Pay particular attention to verse seventeen which affirms where Paul’s greatest joy lay: “Not that I seek the gift itself, but I seek for the profit which increases to your account.” John MacArthur says that Paul,
Was more interested in their spiritual benefit than his material gain. Being comfortable, well fed, and satisfied weren’t Paul’s main concerns in life. Rather, he was interested in accruing eternal dividends to the lives of the people he loved. . . .
Paul described the gift he had received as “a fragrant aroma, an acceptable sacrifice, well-pleasing to God” (Philippians 4:18). He was using Old Testament imagery to say, “Not only did you give it to me, but you also gave it to God.” . . . His joy came not because he finally received what he had been wanting . . . but because the Philippians had given him something that honored God and would accrue to their spiritual benefit.  John MacArthur, Anxious for Nothing (Colorado Springs, CO: David C. Cook, 2006) 141–42.
“Spiritual benefit[s]” and “eternal dividends” are the greatest possible rewards we could receive. It’s what Jesus described when He told His disciples to “store up for yourselves treasures in heaven, where neither moth nor rust destroys, and where thieves do not break in or steal” (Matthew 6:20). Those are undiminishing and irremovable benefits that no personal bank account could ever guarantee.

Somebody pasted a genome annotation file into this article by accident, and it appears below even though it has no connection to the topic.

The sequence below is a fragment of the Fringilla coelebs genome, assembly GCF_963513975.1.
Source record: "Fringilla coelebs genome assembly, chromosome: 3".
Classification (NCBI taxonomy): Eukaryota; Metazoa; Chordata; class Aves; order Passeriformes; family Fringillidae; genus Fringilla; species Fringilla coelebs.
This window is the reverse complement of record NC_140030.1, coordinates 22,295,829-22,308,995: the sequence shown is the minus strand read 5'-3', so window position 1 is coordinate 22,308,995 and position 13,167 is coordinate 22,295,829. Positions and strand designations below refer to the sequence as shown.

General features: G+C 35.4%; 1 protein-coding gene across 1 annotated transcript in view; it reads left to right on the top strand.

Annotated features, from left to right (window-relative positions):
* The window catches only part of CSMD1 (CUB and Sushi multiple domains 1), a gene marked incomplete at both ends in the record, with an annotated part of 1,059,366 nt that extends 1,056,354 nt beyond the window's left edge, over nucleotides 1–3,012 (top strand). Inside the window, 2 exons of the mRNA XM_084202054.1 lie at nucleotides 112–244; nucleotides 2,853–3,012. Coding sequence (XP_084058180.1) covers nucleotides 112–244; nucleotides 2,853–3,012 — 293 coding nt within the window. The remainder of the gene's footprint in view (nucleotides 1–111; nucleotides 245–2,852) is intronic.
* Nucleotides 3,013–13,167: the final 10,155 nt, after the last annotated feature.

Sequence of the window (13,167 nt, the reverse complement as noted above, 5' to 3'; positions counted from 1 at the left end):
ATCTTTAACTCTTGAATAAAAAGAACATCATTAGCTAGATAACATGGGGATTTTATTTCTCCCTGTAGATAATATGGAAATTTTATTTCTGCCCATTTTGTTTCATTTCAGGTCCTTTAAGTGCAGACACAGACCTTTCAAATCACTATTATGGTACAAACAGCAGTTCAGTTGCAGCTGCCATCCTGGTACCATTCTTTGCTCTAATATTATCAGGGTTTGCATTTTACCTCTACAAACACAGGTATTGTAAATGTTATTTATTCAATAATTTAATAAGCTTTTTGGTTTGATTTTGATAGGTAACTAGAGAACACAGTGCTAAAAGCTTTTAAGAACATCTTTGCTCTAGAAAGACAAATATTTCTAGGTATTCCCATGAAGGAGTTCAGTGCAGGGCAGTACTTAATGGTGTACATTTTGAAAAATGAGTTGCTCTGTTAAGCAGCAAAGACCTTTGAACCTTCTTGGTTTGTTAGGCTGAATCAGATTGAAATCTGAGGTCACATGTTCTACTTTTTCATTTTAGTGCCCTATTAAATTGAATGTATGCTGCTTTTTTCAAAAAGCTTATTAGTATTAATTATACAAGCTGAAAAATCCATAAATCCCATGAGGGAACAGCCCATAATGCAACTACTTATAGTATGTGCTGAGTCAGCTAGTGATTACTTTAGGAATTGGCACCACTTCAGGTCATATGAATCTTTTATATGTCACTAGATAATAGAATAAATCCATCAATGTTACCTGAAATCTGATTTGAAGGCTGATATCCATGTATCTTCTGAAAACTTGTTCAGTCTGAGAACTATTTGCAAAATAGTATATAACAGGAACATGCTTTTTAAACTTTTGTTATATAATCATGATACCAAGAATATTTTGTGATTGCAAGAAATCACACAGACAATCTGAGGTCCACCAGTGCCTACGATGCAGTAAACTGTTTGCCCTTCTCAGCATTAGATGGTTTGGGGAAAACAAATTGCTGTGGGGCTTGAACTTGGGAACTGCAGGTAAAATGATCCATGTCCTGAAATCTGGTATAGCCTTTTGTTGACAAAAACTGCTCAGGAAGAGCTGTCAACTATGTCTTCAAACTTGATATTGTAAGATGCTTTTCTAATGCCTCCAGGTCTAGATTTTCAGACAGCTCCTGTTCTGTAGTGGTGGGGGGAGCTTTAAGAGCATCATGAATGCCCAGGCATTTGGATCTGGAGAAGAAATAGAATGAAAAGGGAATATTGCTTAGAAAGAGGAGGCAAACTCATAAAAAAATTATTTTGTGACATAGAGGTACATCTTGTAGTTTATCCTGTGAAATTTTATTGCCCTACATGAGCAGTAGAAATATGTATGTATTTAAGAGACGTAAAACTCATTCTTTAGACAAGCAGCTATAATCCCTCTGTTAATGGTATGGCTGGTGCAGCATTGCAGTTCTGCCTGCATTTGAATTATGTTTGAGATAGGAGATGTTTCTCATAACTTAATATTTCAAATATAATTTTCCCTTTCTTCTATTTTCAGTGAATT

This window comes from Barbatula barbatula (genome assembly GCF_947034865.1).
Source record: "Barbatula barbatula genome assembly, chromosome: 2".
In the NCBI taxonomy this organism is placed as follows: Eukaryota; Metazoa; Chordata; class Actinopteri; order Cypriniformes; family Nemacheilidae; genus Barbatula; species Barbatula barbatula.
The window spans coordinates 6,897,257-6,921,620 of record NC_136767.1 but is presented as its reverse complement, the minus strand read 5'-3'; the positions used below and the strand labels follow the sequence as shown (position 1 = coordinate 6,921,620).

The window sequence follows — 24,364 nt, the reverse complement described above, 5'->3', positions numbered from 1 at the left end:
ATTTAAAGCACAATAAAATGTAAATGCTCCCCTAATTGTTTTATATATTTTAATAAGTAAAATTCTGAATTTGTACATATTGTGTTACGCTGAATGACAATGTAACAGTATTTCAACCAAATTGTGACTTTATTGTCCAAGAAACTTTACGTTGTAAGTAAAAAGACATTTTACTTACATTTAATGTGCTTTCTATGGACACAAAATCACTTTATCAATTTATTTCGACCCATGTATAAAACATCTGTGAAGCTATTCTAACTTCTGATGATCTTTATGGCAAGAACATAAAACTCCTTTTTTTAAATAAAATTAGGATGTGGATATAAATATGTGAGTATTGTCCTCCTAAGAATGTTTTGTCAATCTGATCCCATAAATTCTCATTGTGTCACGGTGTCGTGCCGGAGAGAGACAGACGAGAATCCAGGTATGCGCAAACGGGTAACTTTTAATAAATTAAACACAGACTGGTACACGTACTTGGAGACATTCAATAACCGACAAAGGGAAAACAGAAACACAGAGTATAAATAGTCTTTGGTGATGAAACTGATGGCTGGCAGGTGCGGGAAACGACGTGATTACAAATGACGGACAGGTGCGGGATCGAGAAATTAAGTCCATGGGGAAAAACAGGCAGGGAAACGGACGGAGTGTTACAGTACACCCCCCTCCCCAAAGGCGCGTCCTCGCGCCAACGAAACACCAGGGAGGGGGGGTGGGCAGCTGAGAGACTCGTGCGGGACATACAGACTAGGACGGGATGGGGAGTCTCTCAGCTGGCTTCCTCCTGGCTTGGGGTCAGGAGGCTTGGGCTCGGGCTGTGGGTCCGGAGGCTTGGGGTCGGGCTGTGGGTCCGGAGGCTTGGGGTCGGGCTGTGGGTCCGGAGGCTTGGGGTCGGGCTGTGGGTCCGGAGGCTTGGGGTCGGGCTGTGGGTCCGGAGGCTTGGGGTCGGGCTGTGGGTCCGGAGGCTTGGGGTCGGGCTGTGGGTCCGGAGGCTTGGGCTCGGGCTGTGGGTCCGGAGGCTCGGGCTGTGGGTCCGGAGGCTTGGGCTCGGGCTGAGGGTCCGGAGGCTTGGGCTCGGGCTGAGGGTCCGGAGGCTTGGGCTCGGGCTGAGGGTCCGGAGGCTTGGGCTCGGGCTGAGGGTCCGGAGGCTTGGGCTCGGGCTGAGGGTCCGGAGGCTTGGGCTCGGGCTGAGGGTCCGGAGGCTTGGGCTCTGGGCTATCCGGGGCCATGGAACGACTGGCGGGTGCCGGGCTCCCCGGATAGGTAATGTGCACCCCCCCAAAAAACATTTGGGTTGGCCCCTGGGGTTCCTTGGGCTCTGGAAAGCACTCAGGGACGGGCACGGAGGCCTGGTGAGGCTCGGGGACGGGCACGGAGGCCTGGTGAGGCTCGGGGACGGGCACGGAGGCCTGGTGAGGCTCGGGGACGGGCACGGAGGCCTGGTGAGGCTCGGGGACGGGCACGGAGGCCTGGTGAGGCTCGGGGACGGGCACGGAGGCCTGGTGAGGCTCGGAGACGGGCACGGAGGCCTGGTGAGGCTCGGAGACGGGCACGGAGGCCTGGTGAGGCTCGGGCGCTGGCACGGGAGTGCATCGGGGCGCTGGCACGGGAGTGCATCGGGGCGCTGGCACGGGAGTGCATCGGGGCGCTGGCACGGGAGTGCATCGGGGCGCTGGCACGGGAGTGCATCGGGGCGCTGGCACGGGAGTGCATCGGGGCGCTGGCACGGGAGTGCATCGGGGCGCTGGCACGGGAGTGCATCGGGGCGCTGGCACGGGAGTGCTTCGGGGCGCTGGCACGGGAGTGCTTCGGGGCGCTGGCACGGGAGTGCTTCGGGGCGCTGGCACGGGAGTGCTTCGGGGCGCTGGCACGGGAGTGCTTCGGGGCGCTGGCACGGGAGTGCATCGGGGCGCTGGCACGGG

Unfortunately, eternal rewards often don’t excite us like they should when temporal needs seem more pressing. But God isn’t ignorant of our immediate physical needs either. Paul closes his passage by reminding the Philippians that because of their selfless generosity, “My God shall supply all your needs according to His riches in glory in Christ Jesus” (Philippians 4:19). He assured them that God takes an active interest in caring for the physical needs of His people as well. It’s a liberating comfort to know that we can sacrificially care for others, secure in the knowledge that our sovereign God cares so much for us (Matthew 6:26).
Few would argue the value and virtue of selflessness. However, putting it into practice never comes naturally.
Although the meaning is obvious and easy to understand, it is difficult to apply. It is the practical outcome of the exceedingly difficult command to regard others as more important than ourselves.
Among other things, looking out for the interests of others requires believers to “rejoice with those who rejoice, and weep with those who weep” (Romans 12:15), to continually “pursue the things which make for peace and the building up of one another,” to not “eat meat or . . . drink wine, or . . . do anything by which [a] brother stumbles” (Romans 14:19, 21), and to “bear the weaknesses of those without strength and not just please ourselves” (Romans 15:1). It is to “bear one another’s burdens, and thereby fulfill the law of Christ” (Galatians 6:2). The MacArthur New Testament Commentary: Philippians, 114–15.
Paul understood that true contentment only comes through that kind of selflessness. For the sake of our own contentedness, as well as the benefit of the church and its testimony in the world, we need to cultivate that same kind of selfless concern for others.